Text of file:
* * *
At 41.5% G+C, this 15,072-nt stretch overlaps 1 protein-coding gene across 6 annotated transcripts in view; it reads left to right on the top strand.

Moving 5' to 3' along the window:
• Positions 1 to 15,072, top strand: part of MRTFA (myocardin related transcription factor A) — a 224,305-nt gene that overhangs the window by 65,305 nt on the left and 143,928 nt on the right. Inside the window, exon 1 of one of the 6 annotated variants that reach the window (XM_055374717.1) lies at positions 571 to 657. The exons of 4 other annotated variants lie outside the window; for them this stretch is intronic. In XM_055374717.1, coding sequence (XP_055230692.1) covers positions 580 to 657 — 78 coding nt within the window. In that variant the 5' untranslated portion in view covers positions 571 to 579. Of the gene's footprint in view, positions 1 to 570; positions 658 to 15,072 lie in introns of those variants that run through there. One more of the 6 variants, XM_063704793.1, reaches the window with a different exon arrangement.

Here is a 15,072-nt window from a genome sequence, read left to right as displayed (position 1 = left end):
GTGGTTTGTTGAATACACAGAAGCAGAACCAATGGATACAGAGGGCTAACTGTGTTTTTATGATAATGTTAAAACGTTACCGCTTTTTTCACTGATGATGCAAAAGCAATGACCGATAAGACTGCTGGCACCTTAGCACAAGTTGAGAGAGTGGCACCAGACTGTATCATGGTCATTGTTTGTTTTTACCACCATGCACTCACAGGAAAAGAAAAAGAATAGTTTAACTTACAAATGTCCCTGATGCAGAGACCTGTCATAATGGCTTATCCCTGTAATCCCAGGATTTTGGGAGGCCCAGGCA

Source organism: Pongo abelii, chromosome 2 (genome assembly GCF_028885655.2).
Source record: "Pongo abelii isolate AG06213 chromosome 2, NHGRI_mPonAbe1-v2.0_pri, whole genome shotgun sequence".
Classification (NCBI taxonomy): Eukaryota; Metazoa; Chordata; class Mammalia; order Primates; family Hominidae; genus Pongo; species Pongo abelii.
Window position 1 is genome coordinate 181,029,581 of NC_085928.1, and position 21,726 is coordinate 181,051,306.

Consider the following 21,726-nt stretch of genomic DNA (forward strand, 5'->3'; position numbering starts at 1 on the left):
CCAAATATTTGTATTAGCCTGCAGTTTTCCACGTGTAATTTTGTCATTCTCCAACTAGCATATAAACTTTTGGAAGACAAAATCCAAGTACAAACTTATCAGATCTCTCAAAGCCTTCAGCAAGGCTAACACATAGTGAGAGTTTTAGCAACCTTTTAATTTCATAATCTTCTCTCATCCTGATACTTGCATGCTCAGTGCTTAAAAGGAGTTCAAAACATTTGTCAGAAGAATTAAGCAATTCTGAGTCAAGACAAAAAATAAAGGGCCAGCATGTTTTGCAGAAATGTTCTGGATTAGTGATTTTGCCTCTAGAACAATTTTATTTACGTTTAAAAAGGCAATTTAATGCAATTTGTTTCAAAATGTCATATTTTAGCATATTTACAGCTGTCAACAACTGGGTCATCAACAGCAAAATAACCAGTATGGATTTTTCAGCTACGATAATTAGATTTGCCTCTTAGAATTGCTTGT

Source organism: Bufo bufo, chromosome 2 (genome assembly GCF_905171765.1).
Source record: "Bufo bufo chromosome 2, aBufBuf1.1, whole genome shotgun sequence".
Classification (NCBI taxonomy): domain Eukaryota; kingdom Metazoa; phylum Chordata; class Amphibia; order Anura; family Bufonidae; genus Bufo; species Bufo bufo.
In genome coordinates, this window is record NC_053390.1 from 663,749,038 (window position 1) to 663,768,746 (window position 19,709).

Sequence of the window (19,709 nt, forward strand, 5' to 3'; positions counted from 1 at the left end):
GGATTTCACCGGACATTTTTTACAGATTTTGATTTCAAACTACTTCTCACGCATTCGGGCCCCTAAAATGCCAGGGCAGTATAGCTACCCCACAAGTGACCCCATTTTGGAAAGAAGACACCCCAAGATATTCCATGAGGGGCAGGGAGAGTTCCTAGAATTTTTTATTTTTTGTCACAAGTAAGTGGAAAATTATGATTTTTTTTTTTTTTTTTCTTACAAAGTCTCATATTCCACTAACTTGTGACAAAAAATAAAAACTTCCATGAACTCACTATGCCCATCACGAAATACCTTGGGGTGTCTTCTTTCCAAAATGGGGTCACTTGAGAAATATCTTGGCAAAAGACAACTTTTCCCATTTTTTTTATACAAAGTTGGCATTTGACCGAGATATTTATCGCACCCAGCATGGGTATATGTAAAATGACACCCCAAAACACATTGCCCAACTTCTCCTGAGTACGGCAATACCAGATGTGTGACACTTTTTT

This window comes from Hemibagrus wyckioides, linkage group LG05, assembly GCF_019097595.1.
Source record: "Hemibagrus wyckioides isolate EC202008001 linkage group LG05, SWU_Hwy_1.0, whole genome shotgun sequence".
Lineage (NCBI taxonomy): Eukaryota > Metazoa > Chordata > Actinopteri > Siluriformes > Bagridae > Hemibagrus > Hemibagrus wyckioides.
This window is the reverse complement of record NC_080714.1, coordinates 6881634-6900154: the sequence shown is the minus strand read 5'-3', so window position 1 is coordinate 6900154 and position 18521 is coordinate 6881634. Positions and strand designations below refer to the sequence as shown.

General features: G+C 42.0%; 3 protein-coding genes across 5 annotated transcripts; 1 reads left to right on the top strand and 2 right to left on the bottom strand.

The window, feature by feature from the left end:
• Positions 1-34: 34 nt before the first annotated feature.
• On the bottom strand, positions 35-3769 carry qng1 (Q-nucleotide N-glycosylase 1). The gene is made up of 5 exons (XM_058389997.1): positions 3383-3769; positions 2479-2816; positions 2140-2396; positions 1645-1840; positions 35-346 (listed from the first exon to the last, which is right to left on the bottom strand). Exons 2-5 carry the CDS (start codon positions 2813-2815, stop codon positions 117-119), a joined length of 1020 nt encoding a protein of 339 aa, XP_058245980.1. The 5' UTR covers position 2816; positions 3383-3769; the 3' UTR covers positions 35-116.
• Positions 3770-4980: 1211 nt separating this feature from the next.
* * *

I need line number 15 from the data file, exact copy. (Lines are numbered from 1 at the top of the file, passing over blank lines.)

In genome coordinates, this window is record NC_053390.1 from 663,749,038 (window position 1) to 663,768,746 (window position 19,709).